Easy Spatchcock Roast Chicken

Although I have cooked from an early age, I was never confident with roasting meats until a few years ago. Even now, I rarely roast a large cut of meat, I’d be much more likely to slow cook it. That aside, I love roast dinners.

It’s no secret that I think my Choo Choo Nan (dad’s mum) makes the best roast dinner EVER! I remember visiting them when we were growing up and she would do roast pork or lamb with all of the trimmings including roast veg, gravy and even chokos in white sauce which my Pop had grown in the garden.

Key’s mum also deserves an honourable mention as her roast dinners are also fantastic. Roast chicken or pork (sometimes both), with potatoes that are soft and crunchy at the same time. Absolutely delicious and I only hope that one day, I can make a roast dinner like theirs.

Sometimes you just need a roast dinner and roast chicken is a classic. The chickens in Singapore are the freshest I’ve ever had. They have a tag on their leg stating when they were slaughtered and where they are from. They have normally come from Singapore’s neighbour, Malaysia and have a slaughter date of just one or two days ago. I’m sure good quality chooks in Australia are the same, but these chickens are cheap and they are the best I’ve ever cooked with. The first time I bought one, I was a bit shocked that Mr. Chicken still had his head and feet on, but now, it serves as a good reminder to respect what you are about to eat.

For about a year now, I’ve cooked my roast chook this way, making sure it was sitting on a sturdy cake rack while roasting. It produced good results but I was always having to convert the cooking time for the size of the chook and I always struggle with the trussing. Key recently discovered a new way to roast chook. Now this might be a bit controversial because it’s not a whole roast chook but it is the best roast chook that I’ve ever made.

We’ve made it twice now, once with a medium sized chicken (around 2kg) and once with quite a small chicken (around 1.2kg). Both times, the skin crisped right up but the meat stayed tender. No fuss with changing cooking times and so long as you have a good pair of kitchen scissors, I find removing the spine, much easier then trussing.


I use a non-stick cake rack and it sticks a little but not enough to worry about oiling the rack. If your rack is not non-stick, I’d recommend oiling it by wiping over it with paper towel and some olive oil.



Choose any seasonings and spices that you like. This is just a good basic recipe and served with some roast veggies and steamed green beans, makes an easy roast dinner.



Crispy skin AND juicy meat. Yum.





Easy Spatchcock Roast Chicken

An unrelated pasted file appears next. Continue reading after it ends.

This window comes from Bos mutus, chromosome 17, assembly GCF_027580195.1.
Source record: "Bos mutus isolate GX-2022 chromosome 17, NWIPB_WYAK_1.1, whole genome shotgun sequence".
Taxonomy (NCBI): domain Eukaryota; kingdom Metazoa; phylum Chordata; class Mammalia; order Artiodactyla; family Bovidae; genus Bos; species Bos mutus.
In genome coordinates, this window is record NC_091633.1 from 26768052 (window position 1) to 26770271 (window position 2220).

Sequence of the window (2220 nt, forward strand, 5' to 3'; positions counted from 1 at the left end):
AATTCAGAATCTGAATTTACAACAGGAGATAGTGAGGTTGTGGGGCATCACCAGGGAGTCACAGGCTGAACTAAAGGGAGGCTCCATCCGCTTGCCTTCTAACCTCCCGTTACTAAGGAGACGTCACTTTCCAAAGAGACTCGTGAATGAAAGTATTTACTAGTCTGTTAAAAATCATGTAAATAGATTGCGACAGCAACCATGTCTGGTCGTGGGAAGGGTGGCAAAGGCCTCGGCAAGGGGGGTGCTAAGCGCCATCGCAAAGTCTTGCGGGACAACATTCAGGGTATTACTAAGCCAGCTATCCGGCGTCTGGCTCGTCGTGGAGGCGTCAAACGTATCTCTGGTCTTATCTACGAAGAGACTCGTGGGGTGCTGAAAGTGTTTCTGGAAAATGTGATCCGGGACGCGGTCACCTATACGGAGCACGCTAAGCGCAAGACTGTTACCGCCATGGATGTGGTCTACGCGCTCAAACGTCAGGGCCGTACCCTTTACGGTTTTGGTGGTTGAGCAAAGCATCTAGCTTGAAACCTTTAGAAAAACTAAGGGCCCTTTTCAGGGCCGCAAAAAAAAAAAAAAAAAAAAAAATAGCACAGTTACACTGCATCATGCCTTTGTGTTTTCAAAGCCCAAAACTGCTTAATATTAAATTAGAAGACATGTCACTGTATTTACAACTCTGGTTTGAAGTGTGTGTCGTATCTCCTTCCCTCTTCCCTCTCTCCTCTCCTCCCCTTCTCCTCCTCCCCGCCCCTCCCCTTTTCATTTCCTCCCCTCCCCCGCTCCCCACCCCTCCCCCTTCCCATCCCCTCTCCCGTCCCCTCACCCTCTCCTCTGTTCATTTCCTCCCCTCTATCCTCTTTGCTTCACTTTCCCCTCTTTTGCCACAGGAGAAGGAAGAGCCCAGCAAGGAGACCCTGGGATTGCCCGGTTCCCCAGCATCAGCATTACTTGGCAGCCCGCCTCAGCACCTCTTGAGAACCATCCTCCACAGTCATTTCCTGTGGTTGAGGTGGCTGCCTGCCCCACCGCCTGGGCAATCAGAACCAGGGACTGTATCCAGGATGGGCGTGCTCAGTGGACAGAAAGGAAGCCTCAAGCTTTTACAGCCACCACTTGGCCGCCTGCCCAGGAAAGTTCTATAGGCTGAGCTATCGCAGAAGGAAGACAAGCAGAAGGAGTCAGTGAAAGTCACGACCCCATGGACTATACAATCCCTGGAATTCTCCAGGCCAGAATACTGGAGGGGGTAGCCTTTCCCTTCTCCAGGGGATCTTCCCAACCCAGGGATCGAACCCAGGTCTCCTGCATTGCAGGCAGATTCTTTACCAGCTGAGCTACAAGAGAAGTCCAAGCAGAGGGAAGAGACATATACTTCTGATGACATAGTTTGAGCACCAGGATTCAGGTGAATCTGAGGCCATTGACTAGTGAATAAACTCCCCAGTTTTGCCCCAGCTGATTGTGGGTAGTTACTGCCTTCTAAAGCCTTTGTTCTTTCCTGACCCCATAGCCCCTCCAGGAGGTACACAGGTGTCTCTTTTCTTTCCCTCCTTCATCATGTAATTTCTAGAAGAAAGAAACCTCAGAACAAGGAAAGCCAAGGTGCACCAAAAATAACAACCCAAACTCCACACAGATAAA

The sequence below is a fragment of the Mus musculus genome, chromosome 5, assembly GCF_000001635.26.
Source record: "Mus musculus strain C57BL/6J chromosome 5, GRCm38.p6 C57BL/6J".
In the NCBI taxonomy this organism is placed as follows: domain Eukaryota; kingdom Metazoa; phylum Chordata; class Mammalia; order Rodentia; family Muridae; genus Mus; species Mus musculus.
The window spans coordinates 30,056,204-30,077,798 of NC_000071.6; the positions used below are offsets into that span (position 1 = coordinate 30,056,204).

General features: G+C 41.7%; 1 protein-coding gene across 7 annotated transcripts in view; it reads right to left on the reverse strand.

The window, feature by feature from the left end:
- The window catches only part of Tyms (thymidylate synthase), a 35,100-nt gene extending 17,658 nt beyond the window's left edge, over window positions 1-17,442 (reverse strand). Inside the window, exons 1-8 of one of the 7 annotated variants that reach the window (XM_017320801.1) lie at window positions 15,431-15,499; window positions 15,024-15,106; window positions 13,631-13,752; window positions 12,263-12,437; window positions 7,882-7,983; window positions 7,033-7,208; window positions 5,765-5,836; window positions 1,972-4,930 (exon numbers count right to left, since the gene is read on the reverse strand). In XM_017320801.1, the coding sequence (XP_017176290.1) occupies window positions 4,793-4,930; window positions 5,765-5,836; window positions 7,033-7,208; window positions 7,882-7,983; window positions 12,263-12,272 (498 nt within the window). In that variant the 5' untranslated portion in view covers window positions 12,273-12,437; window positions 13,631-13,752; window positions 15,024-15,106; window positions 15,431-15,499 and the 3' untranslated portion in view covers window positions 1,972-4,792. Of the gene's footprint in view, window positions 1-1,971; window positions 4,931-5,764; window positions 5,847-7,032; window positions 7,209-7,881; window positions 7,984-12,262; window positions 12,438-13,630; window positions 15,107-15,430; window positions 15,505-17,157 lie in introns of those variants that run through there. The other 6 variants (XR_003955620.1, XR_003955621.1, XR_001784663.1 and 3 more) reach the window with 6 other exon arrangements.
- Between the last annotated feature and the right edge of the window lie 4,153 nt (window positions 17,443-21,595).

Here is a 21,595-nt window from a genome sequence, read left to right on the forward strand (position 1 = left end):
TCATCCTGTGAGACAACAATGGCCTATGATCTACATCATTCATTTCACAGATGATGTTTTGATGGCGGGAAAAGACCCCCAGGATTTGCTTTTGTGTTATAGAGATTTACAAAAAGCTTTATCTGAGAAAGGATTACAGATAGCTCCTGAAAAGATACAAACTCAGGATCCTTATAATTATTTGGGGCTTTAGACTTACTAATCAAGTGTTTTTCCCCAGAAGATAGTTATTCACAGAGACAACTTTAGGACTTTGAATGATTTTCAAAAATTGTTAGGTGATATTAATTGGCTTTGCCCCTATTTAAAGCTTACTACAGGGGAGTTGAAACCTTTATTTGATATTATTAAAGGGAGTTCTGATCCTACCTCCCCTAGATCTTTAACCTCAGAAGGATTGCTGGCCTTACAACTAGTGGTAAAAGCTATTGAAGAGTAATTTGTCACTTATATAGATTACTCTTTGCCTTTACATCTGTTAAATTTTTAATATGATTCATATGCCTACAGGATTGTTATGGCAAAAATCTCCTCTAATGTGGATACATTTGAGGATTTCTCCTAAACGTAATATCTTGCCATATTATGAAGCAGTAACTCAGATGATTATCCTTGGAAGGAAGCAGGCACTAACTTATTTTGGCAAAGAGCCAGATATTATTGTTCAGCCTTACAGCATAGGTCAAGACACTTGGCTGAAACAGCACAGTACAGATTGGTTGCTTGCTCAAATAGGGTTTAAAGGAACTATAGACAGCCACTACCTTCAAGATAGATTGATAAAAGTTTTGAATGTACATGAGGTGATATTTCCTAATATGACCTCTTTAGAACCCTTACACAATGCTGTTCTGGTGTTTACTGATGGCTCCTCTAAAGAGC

• 1 whole chicken, head and feet removed if you live in Singapore :)
  • The juice of 1 lemon
  • 2 tbs of olive oil
  • 2 tsp of dried thyme or rosemary
  • Sea salt flakes and freshly ground pepper to season



  1. Remove your chicken from the fridge about 30 minutes before you plan to roast it. This will take some of the chill out of it and help it to cook more evenly.
  2. Pre-heat your oven to 220°C.
  3. After 30 mins, turn the chook over so the breasts are facing down.  With your fingers, find the middle of the chicken. This is the spine and it runs all the way down the back of the chicken. Using kitchen scissors, cut down the edge of the spine bone starting from the cavity and moving lengthwise to the neck. There will be some hard bones at the start and end, but with sharp scissors and a bit of force you will be able to cut through them. Repeat on the other side so that the backbone comes out in one piece. If you need a bit of visual guidance, ask Martha Stewart. After all, this lady can fold a fitted sheet. Save and freeze the spine to make stock later if you wish. I’ll have a home made chicken stock recipe coming up soon.
  4. Turn the chicken over and press down on the breasts to lightly flatten.
  5. Use paper towels to dry off the skin, then rub with the olive oil, lemon juice and herbs.
  6.  Place a sturdy cake rack into a baking dish and put the chicken onto it, skin side up.
  7. Sprinkle a good amount of sea salt flakes and pepper over the chicken.
  8. Roast for 45 minutes.
  9. Carve and serve with roast veggies or your choice of side dish. Cold leftovers are delicious in a salad too.




<< Mystery Meat – Mixed Vegetable ¦ Singapore Life #2 – ArtScience Museum >>

Hi! I’m Taryn. The Wooden Spoons is a food blog and collection of wooden spoons, recipes and stories. I’m a Canberra fan-girl with a passion for all things food. I love South East Asian food, fusion food done well and slow cooked anything. I don’t get quinoa, have a mild phobia of milk touching my skin and custard from a package freaks me out. Thanks for joining me on my cooking and food adventures.
  1. Jackie Reply

    Yummy, this bb-q tray I love. This recipe is just delicious.

  2. Mum Reply

    Looks yummy. I do love a good baked chook.

    Just needed to note that a certain “farshar” is also getting quiet good at cooking a lump of meat. He also makes sure we have plenty of great veg to go with it… We just need to get him a good gravy recipe.

    • Taryn Reply

      Like mother, like son!

  3. Key Reply

    I could have swore this bird would have been burnt to a crisp and dry, but i was very pleasantly surprised. The chicken had crunchy skin but was so juicy.

    • Taryn Reply

      we nommed it good

Leave a Comment


captcha *